The penalties that accompany a criminal conviction vary widely depending on what the crime underlying the conviction. In addition to time in prison and fines, in some cases people must provide personal information to a registry, such as their name, where they live and their physical description. The failure to comply with the registration requirements could lead to further issues. While readers probably know about the Illinois sex offender registry, there are other convictions that could lead to a similar registration.
Recently, the state of Utah ventured into new registry territory. Last month it opened the White Collar Crime Offender Registry. Individuals who are convicted of financial felonies or second-degree frauds beginning in January 2006, could find they need to register. Though not yet officially launched, approximately 100 individuals are already on it.
The length of time someone will have to remain on the registry will be based upon the number of offenses someone has. Those with one conviction will remain there for 10 years. The period is 20 years for two offenses. Those who are convicted of more than that can expect to remain on the list for the rest of their life. Among other things they will need to provide their phone number, address and a photo.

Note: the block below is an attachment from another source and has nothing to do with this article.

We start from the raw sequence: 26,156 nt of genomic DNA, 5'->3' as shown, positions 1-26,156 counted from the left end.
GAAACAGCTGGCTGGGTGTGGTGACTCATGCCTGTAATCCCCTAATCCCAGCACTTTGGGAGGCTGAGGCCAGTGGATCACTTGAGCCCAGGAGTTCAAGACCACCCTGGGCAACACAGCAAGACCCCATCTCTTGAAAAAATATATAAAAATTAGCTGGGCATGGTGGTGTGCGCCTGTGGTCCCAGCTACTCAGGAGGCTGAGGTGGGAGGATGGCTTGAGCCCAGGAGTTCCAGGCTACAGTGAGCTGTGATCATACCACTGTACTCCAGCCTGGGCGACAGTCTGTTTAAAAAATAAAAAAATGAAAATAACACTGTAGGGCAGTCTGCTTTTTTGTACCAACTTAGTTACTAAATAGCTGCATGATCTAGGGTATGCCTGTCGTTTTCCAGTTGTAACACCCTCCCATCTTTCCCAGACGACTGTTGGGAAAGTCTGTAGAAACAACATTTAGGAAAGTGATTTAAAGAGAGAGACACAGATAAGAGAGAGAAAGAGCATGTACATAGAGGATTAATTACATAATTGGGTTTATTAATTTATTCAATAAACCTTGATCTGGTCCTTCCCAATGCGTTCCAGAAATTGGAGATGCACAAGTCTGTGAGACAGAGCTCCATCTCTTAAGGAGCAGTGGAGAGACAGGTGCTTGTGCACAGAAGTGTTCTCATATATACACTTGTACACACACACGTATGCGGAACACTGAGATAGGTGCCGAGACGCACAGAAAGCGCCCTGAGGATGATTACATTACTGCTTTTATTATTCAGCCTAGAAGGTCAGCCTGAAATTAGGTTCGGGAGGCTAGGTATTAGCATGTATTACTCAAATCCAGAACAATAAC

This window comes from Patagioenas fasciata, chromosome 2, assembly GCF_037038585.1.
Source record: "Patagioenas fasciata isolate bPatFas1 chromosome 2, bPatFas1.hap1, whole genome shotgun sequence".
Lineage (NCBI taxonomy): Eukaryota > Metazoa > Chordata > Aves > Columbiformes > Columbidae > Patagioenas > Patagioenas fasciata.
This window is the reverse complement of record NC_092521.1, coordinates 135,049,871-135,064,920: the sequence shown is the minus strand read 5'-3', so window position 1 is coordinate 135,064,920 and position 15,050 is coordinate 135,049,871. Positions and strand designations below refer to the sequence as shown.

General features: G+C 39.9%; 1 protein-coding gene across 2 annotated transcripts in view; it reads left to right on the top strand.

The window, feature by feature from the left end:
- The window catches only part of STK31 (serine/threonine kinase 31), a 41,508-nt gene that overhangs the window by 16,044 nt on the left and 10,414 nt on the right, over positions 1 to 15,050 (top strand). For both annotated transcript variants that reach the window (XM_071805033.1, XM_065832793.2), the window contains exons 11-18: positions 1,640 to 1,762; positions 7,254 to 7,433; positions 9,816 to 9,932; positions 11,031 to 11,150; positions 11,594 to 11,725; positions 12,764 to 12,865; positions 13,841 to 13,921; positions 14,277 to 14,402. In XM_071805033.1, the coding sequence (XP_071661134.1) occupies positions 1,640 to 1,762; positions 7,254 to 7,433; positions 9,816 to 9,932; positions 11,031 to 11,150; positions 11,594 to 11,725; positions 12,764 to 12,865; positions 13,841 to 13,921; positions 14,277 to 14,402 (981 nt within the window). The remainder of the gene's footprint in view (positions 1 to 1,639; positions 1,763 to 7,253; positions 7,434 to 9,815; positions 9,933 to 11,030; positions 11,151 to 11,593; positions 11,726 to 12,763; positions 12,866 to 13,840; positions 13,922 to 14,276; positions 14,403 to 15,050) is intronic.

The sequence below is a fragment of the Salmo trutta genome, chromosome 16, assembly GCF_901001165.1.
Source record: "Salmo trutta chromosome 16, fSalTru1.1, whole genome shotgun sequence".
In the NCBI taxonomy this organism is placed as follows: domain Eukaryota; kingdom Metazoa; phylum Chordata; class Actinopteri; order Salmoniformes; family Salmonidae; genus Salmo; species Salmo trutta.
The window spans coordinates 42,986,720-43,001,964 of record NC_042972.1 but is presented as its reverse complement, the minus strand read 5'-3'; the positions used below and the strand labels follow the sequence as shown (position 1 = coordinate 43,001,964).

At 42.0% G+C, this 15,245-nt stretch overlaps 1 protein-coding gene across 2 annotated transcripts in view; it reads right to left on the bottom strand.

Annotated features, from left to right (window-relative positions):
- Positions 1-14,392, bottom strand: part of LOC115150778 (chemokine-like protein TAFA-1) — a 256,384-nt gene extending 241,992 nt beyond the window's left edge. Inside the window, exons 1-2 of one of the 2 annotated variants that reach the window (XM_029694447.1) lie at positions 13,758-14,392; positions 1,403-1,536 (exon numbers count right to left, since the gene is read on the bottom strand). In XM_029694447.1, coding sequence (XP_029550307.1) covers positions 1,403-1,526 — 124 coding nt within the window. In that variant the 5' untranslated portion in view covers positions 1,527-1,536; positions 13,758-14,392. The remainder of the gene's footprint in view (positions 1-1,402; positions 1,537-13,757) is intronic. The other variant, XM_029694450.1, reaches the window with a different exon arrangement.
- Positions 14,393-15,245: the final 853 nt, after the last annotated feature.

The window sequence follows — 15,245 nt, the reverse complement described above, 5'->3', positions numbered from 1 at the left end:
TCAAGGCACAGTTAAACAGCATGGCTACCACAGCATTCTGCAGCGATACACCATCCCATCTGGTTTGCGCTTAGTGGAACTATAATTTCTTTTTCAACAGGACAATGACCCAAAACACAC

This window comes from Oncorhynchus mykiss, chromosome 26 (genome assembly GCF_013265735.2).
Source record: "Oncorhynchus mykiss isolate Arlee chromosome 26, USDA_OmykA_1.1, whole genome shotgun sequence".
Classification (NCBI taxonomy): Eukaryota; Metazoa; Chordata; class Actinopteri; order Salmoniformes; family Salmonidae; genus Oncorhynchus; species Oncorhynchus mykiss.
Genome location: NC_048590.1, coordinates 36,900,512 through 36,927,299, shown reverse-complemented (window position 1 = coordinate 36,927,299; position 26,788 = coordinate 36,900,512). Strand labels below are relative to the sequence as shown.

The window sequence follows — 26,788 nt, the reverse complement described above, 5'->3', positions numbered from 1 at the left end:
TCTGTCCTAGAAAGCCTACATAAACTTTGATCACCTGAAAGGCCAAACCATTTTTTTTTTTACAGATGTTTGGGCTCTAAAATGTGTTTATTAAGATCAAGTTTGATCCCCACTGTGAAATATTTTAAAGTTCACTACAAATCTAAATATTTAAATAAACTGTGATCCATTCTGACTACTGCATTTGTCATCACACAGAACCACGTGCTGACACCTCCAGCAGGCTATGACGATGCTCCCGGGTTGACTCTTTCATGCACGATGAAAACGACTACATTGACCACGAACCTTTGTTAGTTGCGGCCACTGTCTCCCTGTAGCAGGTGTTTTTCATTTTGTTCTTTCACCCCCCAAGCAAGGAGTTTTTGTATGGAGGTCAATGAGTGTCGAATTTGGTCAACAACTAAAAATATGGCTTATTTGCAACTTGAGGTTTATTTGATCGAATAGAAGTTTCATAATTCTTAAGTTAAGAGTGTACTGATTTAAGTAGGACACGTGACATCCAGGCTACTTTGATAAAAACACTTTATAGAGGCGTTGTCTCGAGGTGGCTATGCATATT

As is the case with other registries, the penalty goes into place when the convicted individual is finished serving time. Whether Illinois, or other states, will follow Utah's lead regarding white collar crime remains to be seen. Some experts point out that depending on what the registry is for, the so-called name-and-shame approach can actually be harmful. For example, providing the addressed of those known to have been involved in drugs might make it easy for a user to get the drugs he or she is seeking.
While the use of registries varies throughout the nation Illinois residents may be surprised to learn Illinois has them for more than just sex offenders. In addition, it also maintains a list of methamphetamine producers.
When someone is accused of a crime may believe that if convicted their punishment will be complete when they are released from prison. As the preponderance of registries throughout the nation illustrates this is not always the case. They are just one of multiple other consequences someone who has been found guilty of a crime could find they face.